13. 98 should work just fine on a USB stick, though it may depend on the hardware (motherboard), try following this, the only mod needed is MaxPhysPage value in system.ini and starting the setup with a particular set of parameters from DOS: https://www.youtube.com/watch?v=5Qd7cDbtwj4 setup /c /it /p a;b jaclaz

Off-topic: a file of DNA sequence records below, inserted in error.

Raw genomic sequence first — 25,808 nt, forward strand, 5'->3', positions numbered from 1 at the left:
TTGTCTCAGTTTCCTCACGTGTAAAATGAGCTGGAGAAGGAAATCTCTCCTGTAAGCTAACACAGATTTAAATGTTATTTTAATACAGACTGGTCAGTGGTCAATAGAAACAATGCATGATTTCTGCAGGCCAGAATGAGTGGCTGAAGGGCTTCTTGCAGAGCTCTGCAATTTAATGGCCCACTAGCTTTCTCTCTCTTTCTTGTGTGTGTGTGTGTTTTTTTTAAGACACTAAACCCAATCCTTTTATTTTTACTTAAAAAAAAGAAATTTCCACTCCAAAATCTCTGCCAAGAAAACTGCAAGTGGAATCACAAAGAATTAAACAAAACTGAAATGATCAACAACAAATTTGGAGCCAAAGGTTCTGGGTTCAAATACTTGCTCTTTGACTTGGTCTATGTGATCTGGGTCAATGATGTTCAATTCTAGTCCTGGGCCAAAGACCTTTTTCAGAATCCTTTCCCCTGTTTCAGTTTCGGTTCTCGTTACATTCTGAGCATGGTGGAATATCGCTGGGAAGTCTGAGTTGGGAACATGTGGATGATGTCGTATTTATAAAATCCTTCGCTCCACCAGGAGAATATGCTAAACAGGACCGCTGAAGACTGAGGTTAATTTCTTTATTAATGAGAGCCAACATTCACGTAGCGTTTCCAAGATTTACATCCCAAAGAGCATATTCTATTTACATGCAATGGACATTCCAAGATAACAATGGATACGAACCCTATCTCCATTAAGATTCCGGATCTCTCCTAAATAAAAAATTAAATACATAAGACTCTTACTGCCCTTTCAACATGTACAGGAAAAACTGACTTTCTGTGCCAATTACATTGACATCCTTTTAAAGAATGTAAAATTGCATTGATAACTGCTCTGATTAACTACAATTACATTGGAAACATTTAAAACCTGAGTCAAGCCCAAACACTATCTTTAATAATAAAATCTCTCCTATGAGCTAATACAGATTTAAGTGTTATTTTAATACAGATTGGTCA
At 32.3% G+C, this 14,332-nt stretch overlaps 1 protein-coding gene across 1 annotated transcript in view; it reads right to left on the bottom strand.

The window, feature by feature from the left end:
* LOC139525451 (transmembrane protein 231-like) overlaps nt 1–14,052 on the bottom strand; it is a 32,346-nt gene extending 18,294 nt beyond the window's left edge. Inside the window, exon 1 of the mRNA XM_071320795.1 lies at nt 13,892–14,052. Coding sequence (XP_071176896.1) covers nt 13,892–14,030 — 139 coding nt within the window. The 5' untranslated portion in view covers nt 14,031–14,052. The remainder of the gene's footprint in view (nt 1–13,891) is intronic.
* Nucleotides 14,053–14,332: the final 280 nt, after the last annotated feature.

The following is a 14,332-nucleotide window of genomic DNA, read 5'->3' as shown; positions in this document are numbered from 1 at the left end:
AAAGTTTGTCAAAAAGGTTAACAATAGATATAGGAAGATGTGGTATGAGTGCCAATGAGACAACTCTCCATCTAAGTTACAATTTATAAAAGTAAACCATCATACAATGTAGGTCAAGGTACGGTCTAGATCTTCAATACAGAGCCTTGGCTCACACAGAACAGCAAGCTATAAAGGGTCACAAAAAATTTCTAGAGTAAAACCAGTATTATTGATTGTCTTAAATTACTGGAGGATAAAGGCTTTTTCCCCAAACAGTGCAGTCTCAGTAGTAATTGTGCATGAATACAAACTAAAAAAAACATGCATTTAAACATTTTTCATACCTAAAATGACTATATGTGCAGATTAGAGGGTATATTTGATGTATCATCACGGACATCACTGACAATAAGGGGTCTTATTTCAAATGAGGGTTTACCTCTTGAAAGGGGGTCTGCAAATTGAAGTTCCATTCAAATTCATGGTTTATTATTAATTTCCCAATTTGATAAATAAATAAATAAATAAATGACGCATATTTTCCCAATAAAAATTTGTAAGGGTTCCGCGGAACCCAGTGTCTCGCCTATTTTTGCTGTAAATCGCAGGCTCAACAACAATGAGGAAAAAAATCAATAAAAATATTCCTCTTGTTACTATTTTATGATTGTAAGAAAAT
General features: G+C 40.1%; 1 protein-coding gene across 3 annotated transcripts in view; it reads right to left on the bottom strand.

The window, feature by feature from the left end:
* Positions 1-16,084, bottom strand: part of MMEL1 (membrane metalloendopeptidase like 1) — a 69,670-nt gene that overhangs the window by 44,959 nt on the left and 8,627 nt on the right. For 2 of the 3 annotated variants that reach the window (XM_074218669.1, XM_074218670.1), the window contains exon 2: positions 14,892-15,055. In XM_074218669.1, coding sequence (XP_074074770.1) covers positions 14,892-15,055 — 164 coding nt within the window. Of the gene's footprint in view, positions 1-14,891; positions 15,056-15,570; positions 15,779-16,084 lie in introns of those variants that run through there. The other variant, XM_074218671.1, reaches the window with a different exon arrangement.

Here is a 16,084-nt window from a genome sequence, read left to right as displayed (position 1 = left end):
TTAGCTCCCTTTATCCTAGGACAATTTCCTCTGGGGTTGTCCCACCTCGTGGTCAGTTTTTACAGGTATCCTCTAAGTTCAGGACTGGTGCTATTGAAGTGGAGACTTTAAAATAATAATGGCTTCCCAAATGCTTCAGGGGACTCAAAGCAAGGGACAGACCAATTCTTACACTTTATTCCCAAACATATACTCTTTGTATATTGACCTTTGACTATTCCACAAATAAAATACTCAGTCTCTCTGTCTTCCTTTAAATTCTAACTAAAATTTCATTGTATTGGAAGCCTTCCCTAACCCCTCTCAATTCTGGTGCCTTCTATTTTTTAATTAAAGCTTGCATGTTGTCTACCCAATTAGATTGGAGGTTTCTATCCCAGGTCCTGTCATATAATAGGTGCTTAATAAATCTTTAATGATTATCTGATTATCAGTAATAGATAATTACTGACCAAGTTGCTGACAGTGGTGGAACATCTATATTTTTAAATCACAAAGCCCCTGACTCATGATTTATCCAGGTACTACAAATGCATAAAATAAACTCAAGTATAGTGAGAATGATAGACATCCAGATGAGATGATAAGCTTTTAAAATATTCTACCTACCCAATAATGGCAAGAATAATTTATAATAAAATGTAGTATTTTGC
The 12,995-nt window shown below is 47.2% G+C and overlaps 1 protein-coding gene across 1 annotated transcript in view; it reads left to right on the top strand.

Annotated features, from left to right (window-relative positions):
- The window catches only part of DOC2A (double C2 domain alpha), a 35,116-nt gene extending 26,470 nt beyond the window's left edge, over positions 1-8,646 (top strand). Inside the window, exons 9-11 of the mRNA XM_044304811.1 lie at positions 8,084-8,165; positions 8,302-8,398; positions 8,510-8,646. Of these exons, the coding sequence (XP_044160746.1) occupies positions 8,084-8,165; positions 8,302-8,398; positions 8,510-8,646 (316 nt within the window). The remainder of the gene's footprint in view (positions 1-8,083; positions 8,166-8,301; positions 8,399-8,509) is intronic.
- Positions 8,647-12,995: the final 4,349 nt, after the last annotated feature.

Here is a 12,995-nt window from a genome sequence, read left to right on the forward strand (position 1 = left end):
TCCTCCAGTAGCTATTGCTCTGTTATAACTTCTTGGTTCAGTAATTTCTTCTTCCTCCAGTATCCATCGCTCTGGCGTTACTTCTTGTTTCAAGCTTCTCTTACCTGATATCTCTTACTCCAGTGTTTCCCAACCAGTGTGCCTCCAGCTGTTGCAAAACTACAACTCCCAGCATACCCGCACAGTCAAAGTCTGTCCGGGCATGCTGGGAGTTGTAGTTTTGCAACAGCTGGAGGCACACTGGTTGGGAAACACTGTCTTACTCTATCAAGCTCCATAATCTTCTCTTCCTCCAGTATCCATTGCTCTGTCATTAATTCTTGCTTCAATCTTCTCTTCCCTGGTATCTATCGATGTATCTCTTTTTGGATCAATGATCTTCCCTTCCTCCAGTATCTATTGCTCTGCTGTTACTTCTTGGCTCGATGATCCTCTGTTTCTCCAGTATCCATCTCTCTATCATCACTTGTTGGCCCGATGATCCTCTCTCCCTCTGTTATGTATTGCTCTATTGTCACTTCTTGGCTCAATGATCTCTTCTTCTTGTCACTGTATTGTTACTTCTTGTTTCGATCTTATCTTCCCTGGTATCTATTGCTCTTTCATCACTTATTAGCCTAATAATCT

14. On BIOS, one of the things that "made a difference" was the presence of TWO (primary) partitions, If you check the RMPREPUSB, you will see how it has an option to make a second (tiny, one cylinder) hidden partition. It is possible (but not given) that even the UEFI implementation on those motherboards is sensible to it, even if the GPT should only have one entry in partition table (the "protective" one) there is the possibility to make a "hybrid" partitioning, with the added second partition entry, no way to know if it will do anything, of course. There is a nice page by Roderick Smith (author of Gdisk) about hybrid MBR's: https://www.rodsbooks.com/gdisk/hybrid.html There are other workarounds, check: http://reboot.pro/index.php?showtopic=12436 it could also be that the "removable" bit is actually meaningful in your specific BIOS/UEFI. jaclaz